7.· FRAUD-PLEADING. Relief on the ground of fraud cannot be granted upon mere inferenoea and SUII pioions. . (ByUabm by the Oourt.)
Chrroll and Joq,n Arthur, for plaintiff. , Galuiha Parson8, for de,fendants.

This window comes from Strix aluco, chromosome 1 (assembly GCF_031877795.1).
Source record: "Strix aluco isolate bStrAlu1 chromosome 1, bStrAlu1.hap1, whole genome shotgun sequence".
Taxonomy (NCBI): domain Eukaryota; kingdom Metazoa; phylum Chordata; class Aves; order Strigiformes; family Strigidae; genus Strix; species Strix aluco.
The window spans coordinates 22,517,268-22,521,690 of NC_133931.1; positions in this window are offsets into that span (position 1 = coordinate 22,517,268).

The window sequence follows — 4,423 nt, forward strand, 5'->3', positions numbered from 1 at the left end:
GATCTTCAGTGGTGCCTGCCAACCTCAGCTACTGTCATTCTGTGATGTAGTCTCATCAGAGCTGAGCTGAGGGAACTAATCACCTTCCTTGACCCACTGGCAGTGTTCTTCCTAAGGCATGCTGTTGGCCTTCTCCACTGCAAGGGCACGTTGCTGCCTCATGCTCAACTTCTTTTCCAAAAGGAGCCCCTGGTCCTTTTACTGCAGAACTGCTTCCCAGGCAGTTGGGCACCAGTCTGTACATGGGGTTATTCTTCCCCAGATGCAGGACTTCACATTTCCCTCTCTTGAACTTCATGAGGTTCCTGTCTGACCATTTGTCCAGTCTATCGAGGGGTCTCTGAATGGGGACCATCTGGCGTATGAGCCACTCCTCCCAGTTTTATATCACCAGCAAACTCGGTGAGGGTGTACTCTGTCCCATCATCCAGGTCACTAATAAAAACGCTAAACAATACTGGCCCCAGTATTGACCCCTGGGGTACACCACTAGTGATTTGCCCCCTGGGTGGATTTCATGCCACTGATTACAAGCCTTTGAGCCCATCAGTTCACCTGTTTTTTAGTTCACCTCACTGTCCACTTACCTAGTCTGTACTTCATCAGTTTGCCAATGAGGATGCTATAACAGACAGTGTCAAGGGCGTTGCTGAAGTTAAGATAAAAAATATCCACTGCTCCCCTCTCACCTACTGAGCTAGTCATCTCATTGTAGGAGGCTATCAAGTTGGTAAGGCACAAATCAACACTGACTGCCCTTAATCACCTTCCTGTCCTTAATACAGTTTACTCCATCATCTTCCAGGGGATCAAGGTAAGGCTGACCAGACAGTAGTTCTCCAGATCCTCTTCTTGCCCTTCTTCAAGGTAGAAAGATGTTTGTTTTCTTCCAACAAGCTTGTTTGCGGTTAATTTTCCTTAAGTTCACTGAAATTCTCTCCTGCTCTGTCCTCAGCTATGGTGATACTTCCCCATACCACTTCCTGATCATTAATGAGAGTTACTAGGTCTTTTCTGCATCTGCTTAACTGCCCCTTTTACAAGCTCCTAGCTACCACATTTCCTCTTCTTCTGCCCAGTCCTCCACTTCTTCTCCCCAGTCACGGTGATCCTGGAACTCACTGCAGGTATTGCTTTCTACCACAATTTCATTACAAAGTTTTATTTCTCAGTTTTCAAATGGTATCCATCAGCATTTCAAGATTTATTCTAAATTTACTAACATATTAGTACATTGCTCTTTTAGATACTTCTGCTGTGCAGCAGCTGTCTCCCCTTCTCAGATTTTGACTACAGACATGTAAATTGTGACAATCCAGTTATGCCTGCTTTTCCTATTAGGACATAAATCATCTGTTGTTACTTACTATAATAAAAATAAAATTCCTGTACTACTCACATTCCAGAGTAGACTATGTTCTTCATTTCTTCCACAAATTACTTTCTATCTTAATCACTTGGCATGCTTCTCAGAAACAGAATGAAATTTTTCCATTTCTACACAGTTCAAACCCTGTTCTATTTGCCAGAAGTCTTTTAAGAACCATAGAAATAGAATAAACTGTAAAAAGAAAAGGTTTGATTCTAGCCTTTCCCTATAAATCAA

In this suit the plaintiff claims to be the equitable owner of a tract of land to which the defendants have the legal title, derived through one RobertE. Sproule, who obtained a patent for it from the United States. The plaintiff alleges that he settled upon it in the year 1871, and thereafter acquired a vested right to it by full compliance on his part with the provisions of the act of congress commonly known as the" Homestead Law," and the several acts amendatory thereof and supplemental thereto; and he especially claims the benefits of the laws affecting the homestead rights of persons who were in the military the United States during the late civil war. The prayer 'of the fora decree adjudging that the plaintiff is the owner of the fanQ; that the defendants hold the title thereto under the patent in trust for.pim;and fora conveyance of said title to him. The grounds alleged for this demand are error in law on the part of the officers of the land ,pepartment in .issuing tb(l patent to Sproule, and fraud on the part of ·saldSproule and the defendants in procuring of tiff's hotnestead entry. - - _ ' . ..The.casewas commenced in 1887 in the district court/or the second 'j\ldlCiaI district ofthewtritorlofWashington, holding terms at Tacoma, :a:nd proceededtoa final hearing iIll that c<lurt, but was not decided. 'After: the admission of the State, a stipulatipn was signed, lVhereby the parties submitted the case for decision to the superior., cOllr! of the statE? .t1f Washington :f01' Pierce county, but said court never acted upOn said 'stipulation, and. after it had been filed, granted a motion made by the to remove the case to this court, and signed an order to so transferit. The plaintiff thereupon filed a motion to remand, the case ,to said superior court, for the reason that this court has no jurisdiction .iii tM premises. I think, however, that this court has jurisdiction, and cannot lawfl,llly remand the case. The decision ofthe case involves the -'construction and application of the acts of congress affecting the rights ,of e¢ttJ,ers on the pqblic lands of the United .States who seek to acquire title to such lands from the government. The case, therefore, is one 'clrisipgunder the constitution and laws of the United States, and one this court, if it had been in existence when the case was com'menced, might have had jurisdiction. It was pending at the time the territory of Washington was transformed into a. state, and, by request of the parties defendant, it has been transferred into this court. From the ::factshere:statedit follows that, by the provisions of section 23 of the '-enabling act, (25 U. S. St. 683,) the jurisdiotion of this court has at'taehed 'and is perfect. . It is objected that the request to have the case transferred to this MUrt 'was'D'ot1tlade to the proper court, and not made in-time. Section 23 of the enabling act referred to prescribes no limitation as to the time within which the request should he prefimed, and leaves the parties to ascertain for themselves "proper court" to receive and the